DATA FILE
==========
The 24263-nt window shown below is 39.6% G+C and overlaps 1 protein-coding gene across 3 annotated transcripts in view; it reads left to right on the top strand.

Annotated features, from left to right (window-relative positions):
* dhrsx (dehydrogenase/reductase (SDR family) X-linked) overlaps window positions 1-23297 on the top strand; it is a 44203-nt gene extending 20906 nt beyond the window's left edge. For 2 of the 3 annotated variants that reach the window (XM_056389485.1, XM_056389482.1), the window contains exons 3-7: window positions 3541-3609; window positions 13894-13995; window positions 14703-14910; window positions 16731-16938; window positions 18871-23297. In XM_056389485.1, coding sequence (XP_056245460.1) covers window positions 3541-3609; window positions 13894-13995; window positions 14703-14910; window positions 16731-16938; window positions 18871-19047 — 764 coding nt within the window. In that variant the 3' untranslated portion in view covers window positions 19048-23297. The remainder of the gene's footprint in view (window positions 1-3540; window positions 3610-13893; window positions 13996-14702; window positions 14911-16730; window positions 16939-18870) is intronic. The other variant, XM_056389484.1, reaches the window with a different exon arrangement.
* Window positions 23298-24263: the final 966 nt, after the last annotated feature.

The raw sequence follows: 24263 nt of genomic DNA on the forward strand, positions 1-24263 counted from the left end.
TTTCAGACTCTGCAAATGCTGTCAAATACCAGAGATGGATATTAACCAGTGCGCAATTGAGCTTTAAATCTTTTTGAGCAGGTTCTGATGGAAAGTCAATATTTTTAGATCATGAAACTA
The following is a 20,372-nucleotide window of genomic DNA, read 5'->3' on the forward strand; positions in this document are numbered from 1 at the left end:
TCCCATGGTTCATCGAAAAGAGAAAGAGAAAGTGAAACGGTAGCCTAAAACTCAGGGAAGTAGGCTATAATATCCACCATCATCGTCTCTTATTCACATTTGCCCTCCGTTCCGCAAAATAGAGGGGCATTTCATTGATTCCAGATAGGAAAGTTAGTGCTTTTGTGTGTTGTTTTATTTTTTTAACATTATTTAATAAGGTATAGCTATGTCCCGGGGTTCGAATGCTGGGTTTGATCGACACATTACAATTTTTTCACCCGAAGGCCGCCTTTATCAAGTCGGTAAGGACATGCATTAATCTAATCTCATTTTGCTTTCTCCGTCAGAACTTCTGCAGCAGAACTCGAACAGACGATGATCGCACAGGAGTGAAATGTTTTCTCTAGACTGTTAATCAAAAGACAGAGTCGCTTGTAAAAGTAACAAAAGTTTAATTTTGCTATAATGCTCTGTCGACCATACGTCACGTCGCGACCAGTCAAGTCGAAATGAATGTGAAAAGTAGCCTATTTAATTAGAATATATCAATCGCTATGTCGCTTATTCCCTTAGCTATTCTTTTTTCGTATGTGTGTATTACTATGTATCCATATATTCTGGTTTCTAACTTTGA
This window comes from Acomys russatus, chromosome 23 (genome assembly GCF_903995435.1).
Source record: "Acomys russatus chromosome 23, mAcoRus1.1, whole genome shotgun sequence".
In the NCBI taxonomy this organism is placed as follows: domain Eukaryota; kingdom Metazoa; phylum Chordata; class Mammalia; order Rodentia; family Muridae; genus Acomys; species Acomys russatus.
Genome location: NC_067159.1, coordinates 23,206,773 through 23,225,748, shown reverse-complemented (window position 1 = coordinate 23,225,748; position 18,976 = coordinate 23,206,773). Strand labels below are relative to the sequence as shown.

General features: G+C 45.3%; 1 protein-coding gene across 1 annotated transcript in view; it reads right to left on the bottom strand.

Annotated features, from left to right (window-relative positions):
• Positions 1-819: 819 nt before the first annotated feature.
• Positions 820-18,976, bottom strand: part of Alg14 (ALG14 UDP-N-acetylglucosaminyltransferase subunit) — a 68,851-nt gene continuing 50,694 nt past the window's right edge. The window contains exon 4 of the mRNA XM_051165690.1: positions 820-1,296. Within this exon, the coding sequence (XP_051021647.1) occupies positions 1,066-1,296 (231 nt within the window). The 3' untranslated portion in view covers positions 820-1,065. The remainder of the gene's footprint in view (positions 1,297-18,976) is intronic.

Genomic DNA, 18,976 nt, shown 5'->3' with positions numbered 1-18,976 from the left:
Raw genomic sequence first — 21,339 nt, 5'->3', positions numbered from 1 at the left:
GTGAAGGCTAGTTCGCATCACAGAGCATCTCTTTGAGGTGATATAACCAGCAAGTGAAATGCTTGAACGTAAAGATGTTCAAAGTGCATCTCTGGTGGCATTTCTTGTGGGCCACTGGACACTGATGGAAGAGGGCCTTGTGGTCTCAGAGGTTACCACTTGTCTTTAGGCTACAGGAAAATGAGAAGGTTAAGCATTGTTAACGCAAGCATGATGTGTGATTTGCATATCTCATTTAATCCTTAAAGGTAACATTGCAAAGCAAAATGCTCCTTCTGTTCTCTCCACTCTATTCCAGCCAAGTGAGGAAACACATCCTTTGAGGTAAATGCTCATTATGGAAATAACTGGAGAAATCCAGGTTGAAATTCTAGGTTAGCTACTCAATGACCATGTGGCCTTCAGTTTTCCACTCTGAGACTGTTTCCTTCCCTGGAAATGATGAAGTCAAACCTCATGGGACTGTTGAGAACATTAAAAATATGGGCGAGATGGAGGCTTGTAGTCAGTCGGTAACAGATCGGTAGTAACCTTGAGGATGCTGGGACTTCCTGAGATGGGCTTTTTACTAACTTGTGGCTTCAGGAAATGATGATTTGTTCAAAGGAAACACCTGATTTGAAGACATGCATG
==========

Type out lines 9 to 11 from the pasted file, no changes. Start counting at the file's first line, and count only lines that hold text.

This window comes from Acomys russatus, chromosome 23 (genome assembly GCF_903995435.1).
Source record: "Acomys russatus chromosome 23, mAcoRus1.1, whole genome shotgun sequence".
In the NCBI taxonomy this organism is placed as follows: domain Eukaryota; kingdom Metazoa; phylum Chordata; class Mammalia; order Rodentia; family Muridae; genus Acomys; species Acomys russatus.